Dickens again shows compassion for Pip a little further on in the book at page 7, when Pip returns from the moors to his house and his sister is out looking for him and his been for quite a considerable amount of time. “Mrs. Joe has been out dozens of times, looking for you Pip. And now she’s out making it a bakers dozen” This quote shows compassion for Pip because he obviously has people around him who care for him, because otherwise she would have been looking for him. Even though the character may not be very compassionate on the outside when she finally finds Pip. “Where have you been, you young monkey?” said Mrs. Joe stamping her foot. ” Tell me directly what you’ve been doing to wear me away with fret and fright”. This shows compassion to the character from Dickens because even though the may have bin told off severely, the fact that is says “fret and fright” show the Mrs. Joe deep down cares for him, therefore again being shown compassion.

Then on page 8 he is again shown compassion due to way he has been brought up. During the time period that Dickens has set his story children were often treated a lot different from the adults. Although this is true in some of Pip’s lifestyle it is not in all. In the book it quite clearly shows Mrs. Joe dealing out food to her husband and Pip and giving them the same amount. This shows compassion as the story could have been written as the adults were to get more and Pip to have whatever is left, but in this story it is not the case. “My sister had a trenchant way of cutting out bread-and-butter for us, that never varied”. This quote on page 8 backs up what I was saying about the food distribution.

I also feel a lot of compassion is shown towards Pip in the relationship he has with his sisters husband the Blacksmith, Mr. Joe Gargery. I believe this because it seems to me that Joe treats him as an equal rather than a superior and that to me shows compassion for Pip. For example when Joe says “Pip, old chap! You’ll do yourself a mischief. It’ll stick somewhere, you can’t have chawed it Pip”. The phrase “old chap” to me shows a great deal of camaraderie between the two characters rather than a Father-Son relationship. A relationship like this would have been very strange though however in these times. It was commonly thought during this period children should be seen and not heard and for an adult to treat a child this way was very peculiar. I also believe he is shown compassion in this quote because instead of shouting at Pip he talks to him and tries to make him see the error of his ways. I think this shows compassion as during these times the man of the house would probably wanted to have stamped his authority on the situation and exerted himself more. Whereas I feel Joe talks to him with a lot more compassion.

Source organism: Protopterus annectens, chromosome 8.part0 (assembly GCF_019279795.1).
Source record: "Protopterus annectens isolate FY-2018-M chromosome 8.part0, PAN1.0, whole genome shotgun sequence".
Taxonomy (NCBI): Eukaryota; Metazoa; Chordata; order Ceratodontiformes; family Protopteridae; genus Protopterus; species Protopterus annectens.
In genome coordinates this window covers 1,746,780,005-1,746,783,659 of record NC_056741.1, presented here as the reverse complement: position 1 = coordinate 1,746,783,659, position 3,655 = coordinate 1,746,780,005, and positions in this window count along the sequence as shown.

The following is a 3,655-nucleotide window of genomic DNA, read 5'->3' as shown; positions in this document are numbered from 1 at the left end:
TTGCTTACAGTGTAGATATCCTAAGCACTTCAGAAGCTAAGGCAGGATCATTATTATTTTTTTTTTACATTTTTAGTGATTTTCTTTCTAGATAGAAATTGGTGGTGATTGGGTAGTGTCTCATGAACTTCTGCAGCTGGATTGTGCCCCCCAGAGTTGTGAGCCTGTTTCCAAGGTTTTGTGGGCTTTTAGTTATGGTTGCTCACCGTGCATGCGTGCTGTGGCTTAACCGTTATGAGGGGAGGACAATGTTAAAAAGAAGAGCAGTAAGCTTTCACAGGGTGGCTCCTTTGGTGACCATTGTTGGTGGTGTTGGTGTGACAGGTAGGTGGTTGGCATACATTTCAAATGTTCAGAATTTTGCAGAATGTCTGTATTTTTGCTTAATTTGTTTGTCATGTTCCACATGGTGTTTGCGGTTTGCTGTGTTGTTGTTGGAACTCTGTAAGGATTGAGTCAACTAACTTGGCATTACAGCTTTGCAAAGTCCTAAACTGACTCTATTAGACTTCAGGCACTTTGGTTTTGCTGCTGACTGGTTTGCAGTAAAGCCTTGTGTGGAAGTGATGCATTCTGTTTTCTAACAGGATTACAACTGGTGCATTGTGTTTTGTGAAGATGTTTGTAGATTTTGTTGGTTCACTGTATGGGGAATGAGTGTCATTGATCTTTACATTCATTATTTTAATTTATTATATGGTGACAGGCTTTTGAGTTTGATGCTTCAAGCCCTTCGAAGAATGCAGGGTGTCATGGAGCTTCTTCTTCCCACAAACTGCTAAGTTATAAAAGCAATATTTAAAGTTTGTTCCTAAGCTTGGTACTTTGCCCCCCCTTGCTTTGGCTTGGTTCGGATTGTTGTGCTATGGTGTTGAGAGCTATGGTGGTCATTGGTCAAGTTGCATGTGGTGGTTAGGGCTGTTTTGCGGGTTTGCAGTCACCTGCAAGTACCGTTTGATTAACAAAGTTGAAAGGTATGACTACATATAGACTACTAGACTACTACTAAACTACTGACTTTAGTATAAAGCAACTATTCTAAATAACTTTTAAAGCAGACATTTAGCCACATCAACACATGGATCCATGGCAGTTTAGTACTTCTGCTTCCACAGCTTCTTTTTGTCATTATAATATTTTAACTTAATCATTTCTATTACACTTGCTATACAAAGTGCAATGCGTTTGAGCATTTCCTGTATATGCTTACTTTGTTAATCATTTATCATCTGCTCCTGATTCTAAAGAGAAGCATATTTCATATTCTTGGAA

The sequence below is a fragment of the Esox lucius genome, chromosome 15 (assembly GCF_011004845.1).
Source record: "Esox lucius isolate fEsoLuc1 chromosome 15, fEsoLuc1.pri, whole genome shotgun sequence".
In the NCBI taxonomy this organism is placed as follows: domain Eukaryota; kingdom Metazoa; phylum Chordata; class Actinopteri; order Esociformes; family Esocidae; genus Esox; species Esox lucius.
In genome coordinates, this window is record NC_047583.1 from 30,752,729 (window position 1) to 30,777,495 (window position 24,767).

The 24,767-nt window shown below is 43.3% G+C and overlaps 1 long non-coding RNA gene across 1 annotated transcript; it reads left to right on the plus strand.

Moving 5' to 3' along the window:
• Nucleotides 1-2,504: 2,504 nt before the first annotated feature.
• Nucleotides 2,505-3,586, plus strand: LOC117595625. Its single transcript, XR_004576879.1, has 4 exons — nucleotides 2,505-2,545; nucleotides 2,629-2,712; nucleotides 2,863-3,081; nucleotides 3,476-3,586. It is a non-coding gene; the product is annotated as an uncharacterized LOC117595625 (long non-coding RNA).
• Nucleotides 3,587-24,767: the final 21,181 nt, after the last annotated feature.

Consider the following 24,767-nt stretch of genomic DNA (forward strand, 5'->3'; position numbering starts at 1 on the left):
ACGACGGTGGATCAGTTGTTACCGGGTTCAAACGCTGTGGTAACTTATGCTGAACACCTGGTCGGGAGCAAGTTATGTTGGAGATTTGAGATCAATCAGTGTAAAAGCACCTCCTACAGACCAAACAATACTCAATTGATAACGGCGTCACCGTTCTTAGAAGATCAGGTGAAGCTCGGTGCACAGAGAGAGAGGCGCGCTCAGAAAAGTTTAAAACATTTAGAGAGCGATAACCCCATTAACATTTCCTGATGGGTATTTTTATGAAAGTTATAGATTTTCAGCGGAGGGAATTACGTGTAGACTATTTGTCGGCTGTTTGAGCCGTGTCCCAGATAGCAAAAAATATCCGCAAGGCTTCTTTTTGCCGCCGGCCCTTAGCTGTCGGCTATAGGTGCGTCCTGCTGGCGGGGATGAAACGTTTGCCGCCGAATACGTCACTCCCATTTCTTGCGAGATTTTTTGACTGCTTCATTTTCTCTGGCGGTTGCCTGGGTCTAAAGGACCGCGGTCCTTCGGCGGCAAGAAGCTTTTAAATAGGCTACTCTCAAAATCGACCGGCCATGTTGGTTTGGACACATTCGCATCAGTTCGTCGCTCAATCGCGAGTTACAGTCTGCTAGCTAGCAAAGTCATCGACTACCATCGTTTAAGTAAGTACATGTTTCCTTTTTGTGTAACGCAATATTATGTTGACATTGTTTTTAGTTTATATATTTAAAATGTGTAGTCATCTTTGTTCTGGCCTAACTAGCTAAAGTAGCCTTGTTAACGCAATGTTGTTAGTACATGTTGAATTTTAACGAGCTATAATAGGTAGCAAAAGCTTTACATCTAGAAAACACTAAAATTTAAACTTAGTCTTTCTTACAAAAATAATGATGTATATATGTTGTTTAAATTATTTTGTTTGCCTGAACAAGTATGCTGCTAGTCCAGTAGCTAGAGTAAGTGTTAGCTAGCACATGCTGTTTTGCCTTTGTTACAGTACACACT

My final point about Dickens showing compassion is the fact that Pip manages to get away with stealing the food for the convict from his house, which they hardly had any of. The way Mrs Joe Gargery reacts though when she discovers the food was gone was not uncommon. This is because pre 1914, a family who was being kept by a blacksmith would have probably taking in very little money and would have needed every morsel of food they could obtain.

I feel this shows compassion because if Dickens had no compassion for this character he would have let him be caught.